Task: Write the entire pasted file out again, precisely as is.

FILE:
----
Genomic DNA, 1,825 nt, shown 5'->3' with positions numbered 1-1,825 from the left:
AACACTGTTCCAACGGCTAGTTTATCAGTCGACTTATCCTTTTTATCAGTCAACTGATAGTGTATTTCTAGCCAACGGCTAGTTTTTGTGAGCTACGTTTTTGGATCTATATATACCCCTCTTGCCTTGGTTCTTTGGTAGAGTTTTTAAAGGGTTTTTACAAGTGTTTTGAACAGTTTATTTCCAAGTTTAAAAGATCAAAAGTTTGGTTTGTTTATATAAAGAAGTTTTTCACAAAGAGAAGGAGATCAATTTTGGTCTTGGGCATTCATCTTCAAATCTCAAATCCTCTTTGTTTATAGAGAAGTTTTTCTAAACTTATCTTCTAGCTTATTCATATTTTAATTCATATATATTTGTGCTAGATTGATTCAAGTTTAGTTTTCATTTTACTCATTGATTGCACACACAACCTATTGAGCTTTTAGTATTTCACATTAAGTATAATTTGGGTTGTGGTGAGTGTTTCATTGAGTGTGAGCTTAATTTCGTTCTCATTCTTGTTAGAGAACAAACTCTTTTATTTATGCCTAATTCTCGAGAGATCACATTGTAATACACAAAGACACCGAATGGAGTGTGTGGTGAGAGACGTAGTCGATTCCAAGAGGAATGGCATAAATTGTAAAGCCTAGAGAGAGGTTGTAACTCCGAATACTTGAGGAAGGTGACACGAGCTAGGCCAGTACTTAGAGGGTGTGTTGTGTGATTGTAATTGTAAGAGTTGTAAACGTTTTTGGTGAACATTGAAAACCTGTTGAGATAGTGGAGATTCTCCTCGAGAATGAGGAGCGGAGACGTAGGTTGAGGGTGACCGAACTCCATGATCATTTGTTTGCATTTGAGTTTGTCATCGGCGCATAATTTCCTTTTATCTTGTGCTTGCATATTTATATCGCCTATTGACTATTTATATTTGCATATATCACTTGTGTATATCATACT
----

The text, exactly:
Genomic DNA, 1,825 nt, shown 5'->3' with positions numbered 1-1,825 from the left:
AACACTGTTCCAACGGCTAGTTTATCAGTCGACTTATCCTTTTTATCAGTCAACTGATAGTGTATTTCTAGCCAACGGCTAGTTTTTGTGAGCTACGTTTTTGGATCTATATATACCCCTCTTGCCTTGGTTCTTTGGTAGAGTTTTTAAAGGGTTTTTACAAGTGTTTTGAACAGTTTATTTCCAAGTTTAAAAGATCAAAAGTTTGGTTTGTTTATATAAAGAAGTTTTTCACAAAGAGAAGGAGATCAATTTTGGTCTTGGGCATTCATCTTCAAATCTCAAATCCTCTTTGTTTATAGAGAAGTTTTTCTAAACTTATCTTCTAGCTTATTCATATTTTAATTCATATATATTTGTGCTAGATTGATTCAAGTTTAGTTTTCATTTTACTCATTGATTGCACACACAACCTATTGAGCTTTTAGTATTTCACATTAAGTATAATTTGGGTTGTGGTGAGTGTTTCATTGAGTGTGAGCTTAATTTCGTTCTCATTCTTGTTAGAGAACAAACTCTTTTATTTATGCCTAATTCTCGAGAGATCACATTGTAATACACAAAGACACCGAATGGAGTGTGTGGTGAGAGACGTAGTCGATTCCAAGAGGAATGGCATAAATTGTAAAGCCTAGAGAGAGGTTGTAACTCCGAATACTTGAGGAAGGTGACACGAGCTAGGCCAGTACTTAGAGGGTGTGTTGTGTGATTGTAATTGTAAGAGTTGTAAACGTTTTTGGTGAACATTGAAAACCTGTTGAGATAGTGGAGATTCTCCTCGAGAATGAGGAGCGGAGACGTAGGTTGAGGGTGACCGAACTCCATGATCATTTGTTTGCATTTGAGTTTGTCATCGGCGCATAATTTCCTTTTATCTTGTGCTTGCATATTTATATCGCCTATTGACTATTTATATTTGCATATATCACTTGTGTATATCATACT